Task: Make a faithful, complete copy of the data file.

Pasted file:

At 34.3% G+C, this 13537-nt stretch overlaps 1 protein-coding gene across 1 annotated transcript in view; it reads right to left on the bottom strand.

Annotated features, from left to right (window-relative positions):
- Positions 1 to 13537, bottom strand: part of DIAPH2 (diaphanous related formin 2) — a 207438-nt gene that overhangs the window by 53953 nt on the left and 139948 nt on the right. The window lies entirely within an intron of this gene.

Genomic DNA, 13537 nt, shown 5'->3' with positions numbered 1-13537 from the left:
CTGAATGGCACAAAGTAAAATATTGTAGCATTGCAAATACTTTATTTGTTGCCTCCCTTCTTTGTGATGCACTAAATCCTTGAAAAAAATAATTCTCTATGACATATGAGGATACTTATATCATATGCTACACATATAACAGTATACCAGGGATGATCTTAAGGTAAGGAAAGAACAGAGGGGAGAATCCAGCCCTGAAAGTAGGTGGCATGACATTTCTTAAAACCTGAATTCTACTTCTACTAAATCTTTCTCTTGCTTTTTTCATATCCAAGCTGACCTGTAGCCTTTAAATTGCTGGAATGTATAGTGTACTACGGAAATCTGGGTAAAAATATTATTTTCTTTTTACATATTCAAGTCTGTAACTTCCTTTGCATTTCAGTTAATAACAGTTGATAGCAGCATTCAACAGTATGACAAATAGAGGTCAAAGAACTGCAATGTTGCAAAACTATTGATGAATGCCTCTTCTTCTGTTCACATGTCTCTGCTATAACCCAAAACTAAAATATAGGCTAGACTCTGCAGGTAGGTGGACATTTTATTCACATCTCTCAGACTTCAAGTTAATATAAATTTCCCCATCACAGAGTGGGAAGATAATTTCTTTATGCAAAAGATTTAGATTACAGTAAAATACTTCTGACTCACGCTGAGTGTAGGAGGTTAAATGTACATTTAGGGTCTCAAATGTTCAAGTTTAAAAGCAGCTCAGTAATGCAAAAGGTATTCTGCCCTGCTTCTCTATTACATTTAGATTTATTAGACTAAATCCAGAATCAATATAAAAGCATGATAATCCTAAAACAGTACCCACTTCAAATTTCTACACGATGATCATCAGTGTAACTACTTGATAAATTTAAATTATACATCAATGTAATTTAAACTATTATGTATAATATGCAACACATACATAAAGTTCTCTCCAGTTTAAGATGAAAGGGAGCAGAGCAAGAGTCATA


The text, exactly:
At 34.3% G+C, this 13537-nt stretch overlaps 1 protein-coding gene across 1 annotated transcript in view; it reads right to left on the bottom strand.

Annotated features, from left to right (window-relative positions):
- Positions 1 to 13537, bottom strand: part of DIAPH2 (diaphanous related formin 2) — a 207438-nt gene that overhangs the window by 53953 nt on the left and 139948 nt on the right. The window lies entirely within an intron of this gene.

Genomic DNA, 13537 nt, shown 5'->3' with positions numbered 1-13537 from the left:
CTGAATGGCACAAAGTAAAATATTGTAGCATTGCAAATACTTTATTTGTTGCCTCCCTTCTTTGTGATGCACTAAATCCTTGAAAAAAATAATTCTCTATGACATATGAGGATACTTATATCATATGCTACACATATAACAGTATACCAGGGATGATCTTAAGGTAAGGAAAGAACAGAGGGGAGAATCCAGCCCTGAAAGTAGGTGGCATGACATTTCTTAAAACCTGAATTCTACTTCTACTAAATCTTTCTCTTGCTTTTTTCATATCCAAGCTGACCTGTAGCCTTTAAATTGCTGGAATGTATAGTGTACTACGGAAATCTGGGTAAAAATATTATTTTCTTTTTACATATTCAAGTCTGTAACTTCCTTTGCATTTCAGTTAATAACAGTTGATAGCAGCATTCAACAGTATGACAAATAGAGGTCAAAGAACTGCAATGTTGCAAAACTATTGATGAATGCCTCTTCTTCTGTTCACATGTCTCTGCTATAACCCAAAACTAAAATATAGGCTAGACTCTGCAGGTAGGTGGACATTTTATTCACATCTCTCAGACTTCAAGTTAATATAAATTTCCCCATCACAGAGTGGGAAGATAATTTCTTTATGCAAAAGATTTAGATTACAGTAAAATACTTCTGACTCACGCTGAGTGTAGGAGGTTAAATGTACATTTAGGGTCTCAAATGTTCAAGTTTAAAAGCAGCTCAGTAATGCAAAAGGTATTCTGCCCTGCTTCTCTATTACATTTAGATTTATTAGACTAAATCCAGAATCAATATAAAAGCATGATAATCCTAAAACAGTACCCACTTCAAATTTCTACACGATGATCATCAGTGTAACTACTTGATAAATTTAAATTATACATCAATGTAATTTAAACTATTATGTATAATATGCAACACATACATAAAGTTCTCTCCAGTTTAAGATGAAAGGGAGCAGAGCAAGAGTCATA